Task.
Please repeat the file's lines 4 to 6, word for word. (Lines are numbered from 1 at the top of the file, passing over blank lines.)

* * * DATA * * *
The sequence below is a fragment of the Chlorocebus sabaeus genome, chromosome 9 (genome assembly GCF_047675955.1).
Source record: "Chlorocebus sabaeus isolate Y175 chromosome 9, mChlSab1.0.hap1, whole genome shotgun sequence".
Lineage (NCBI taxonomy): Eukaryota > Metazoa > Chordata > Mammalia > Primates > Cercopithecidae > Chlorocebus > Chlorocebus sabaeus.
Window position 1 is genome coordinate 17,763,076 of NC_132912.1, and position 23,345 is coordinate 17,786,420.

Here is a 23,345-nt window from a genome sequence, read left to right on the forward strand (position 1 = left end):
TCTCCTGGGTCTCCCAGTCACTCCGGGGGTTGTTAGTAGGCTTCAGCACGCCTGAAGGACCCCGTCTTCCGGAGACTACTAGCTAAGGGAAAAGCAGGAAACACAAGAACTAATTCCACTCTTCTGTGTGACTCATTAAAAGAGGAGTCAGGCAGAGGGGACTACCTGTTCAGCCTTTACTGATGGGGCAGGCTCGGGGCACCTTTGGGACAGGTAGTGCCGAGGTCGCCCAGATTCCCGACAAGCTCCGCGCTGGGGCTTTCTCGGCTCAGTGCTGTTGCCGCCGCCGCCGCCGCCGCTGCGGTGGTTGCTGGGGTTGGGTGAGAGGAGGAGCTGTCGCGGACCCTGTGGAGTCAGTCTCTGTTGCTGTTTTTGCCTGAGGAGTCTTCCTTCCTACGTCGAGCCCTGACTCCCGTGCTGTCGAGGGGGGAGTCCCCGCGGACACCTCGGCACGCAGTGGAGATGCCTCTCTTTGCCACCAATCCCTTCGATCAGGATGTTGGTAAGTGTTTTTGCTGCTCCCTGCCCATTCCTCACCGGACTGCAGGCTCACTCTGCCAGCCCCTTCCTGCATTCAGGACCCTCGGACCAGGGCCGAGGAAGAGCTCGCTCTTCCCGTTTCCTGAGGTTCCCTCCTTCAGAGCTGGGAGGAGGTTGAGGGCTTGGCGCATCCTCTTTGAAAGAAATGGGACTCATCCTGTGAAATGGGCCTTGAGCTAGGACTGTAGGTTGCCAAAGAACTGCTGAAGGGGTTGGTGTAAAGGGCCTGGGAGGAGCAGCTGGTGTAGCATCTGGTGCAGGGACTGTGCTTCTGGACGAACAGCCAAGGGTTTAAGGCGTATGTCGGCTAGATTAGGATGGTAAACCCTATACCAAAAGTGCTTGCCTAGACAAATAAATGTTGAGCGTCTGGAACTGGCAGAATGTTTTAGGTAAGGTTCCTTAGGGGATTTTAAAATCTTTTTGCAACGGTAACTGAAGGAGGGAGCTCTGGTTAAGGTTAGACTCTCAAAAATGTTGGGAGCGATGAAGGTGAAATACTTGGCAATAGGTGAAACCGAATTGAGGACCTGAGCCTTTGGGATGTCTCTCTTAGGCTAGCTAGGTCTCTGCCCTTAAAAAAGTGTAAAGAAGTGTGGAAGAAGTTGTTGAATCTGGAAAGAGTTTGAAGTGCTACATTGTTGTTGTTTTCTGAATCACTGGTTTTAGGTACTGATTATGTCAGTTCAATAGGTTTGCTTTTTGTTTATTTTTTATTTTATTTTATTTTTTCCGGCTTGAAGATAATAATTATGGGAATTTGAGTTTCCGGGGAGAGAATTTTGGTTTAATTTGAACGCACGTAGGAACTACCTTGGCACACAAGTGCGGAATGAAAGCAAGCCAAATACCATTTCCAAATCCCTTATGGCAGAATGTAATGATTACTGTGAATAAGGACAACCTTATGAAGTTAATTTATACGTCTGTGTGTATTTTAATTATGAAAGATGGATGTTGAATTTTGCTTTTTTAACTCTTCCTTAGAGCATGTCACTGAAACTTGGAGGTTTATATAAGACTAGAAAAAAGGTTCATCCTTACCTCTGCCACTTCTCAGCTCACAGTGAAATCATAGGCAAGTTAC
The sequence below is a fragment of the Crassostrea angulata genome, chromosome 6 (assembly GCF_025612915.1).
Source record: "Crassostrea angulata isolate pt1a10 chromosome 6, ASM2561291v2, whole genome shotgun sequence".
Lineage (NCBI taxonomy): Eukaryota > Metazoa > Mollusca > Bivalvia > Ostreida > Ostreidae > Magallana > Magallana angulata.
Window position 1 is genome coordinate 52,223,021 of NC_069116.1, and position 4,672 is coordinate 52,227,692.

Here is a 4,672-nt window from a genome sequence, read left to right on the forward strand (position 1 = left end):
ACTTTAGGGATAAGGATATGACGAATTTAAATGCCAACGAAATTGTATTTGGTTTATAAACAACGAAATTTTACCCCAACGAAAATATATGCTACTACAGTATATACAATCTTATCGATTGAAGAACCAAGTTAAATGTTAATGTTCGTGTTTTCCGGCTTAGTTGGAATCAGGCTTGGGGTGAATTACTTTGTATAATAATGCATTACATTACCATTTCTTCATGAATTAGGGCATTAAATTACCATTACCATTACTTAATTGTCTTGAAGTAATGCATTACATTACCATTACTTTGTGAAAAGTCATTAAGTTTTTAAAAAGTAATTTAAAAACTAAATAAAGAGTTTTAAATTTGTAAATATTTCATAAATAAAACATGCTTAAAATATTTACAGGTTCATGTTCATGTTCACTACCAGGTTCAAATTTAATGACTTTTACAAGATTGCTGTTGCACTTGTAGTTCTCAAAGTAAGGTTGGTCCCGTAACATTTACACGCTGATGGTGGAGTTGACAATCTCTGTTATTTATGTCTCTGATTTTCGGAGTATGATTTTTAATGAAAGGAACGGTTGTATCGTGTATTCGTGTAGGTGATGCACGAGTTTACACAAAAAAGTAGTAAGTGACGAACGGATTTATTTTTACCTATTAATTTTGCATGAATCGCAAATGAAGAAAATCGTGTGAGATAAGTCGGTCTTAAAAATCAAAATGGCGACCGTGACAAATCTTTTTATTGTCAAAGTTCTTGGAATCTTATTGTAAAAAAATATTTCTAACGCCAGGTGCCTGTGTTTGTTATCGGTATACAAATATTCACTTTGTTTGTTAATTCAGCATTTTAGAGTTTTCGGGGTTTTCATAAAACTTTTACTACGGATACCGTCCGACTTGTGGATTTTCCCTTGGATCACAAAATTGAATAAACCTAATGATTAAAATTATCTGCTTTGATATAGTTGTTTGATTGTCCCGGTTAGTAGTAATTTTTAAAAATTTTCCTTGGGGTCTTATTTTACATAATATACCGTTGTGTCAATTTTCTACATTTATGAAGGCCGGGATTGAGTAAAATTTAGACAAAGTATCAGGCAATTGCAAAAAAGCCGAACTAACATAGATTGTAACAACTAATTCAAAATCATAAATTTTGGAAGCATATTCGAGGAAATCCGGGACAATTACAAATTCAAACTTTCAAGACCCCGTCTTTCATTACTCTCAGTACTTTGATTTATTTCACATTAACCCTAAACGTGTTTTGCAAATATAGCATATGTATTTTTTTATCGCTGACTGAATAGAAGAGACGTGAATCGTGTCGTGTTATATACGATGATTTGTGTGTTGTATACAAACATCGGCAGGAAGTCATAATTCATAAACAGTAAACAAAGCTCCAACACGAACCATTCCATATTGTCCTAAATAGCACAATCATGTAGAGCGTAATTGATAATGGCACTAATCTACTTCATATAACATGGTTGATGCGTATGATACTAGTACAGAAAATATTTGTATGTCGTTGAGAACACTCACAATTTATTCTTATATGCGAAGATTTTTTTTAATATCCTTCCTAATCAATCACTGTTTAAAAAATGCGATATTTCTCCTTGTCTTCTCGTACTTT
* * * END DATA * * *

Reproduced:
Window position 1 is genome coordinate 17,763,076 of NC_132912.1, and position 23,345 is coordinate 17,786,420.

Here is a 23,345-nt window from a genome sequence, read left to right on the forward strand (position 1 = left end):
TCTCCTGGGTCTCCCAGTCACTCCGGGGGTTGTTAGTAGGCTTCAGCACGCCTGAAGGACCCCGTCTTCCGGAGACTACTAGCTAAGGGAAAAGCAGGAAACACAAGAACTAATTCCACTCTTCTGTGTGACTCATTAAAAGAGGAGTCAGGCAGAGGGGACTACCTGTTCAGCCTTTACTGATGGGGCAGGCTCGGGGCACCTTTGGGACAGGTAGTGCCGAGGTCGCCCAGATTCCCGACAAGCTCCGCGCTGGGGCTTTCTCGGCTCAGTGCTGTTGCCGCCGCCGCCGCCGCCGCTGCGGTGGTTGCTGGGGTTGGGTGAGAGGAGGAGCTGTCGCGGACCCTGTGGAGTCAGTCTCTGTTGCTGTTTTTGCCTGAGGAGTCTTCCTTCCTACGTCGAGCCCTGACTCCCGTGCTGTCGAGGGGGGAGTCCCCGCGGACACCTCGGCACGCAGTGGAGATGCCTCTCTTTGCCACCAATCCCTTCGATCAGGATGTTGGTAAGTGTTTTTGCTGCTCCCTGCCCATTCCTCACCGGACTGCAGGCTCACTCTGCCAGCCCCTTCCTGCATTCAGGACCCTCGGACCAGGGCCGAGGAAGAGCTCGCTCTTCCCGTTTCCTGAGGTTCCCTCCTTCAGAGCTGGGAGGAGGTTGAGGGCTTGGCGCATCCTCTTTGAAAGAAATGGGACTCATCCTGTGAAATGGGCCTTGAGCTAGGACTGTAGGTTGCCAAAGAACTGCTGAAGGGGTTGGTGTAAAGGGCCTGGGAGGAGCAGCTGGTGTAGCATCTGGTGCAGGGACTGTGCTTCTGGACGAACAGCCAAGGGTTTAAGGCGTATGTCGGCTAGATTAGGATGGTAAACCCTATACCAAAAGTGCTTGCCTAGACAAATAAATGTTGAGCGTCTGGAACTGGCAGAATGTTTTAGGTAAGGTTCCTTAGGGGATTTTAAAATCTTTTTGCAACGGTAACTGAAGGAGGGAGCTCTGGTTAAGGTTAGACTCTCAAAAATGTTGGGAGCGATGAAGGTGAAATACTTGGCAATAGGTGAAACCGAATTGAGGACCTGAGCCTTTGGGATGTCTCTCTTAGGCTAGCTAGGTCTCTGCCCTTAAAAAAGTGTAAAGAAGTGTGGAAGAAGTTGTTGAATCTGGAAAGAGTTTGAAGTGCTACATTGTTGTTGTTTTCTGAATCACTGGTTTTAGGTACTGATTATGTCAGTTCAATAGGTTTGCTTTTTGTTTATTTTTTATTTTATTTTATTTTTTCCGGCTTGAAGATAATAATTATGGGAATTTGAGTTTCCGGGGAGAGAATTTTGGTTTAATTTGAACGCACGTAGGAACTACCTTGGCACACAAGTGCGGAATGAAAGCAAGCCAAATACCATTTCCAAATCCCTTATGGCAGAATGTAATGATTACTGTGAATAAGGACAACCTTATGAAGTTAATTTATACGTCTGTGTGTATTTTAATTATGAAAGATGGATGTTGAATTTTGCTTTTTTAACTCTTCCTTAGAGCATGTCACTGAAACTTGGAGGTTTATATAAGACTAGAAAAAAGGTTCATCCTTACCTCTGCCACTTCTCAGCTCACAGTGAAATCATAGGCAAGTTAC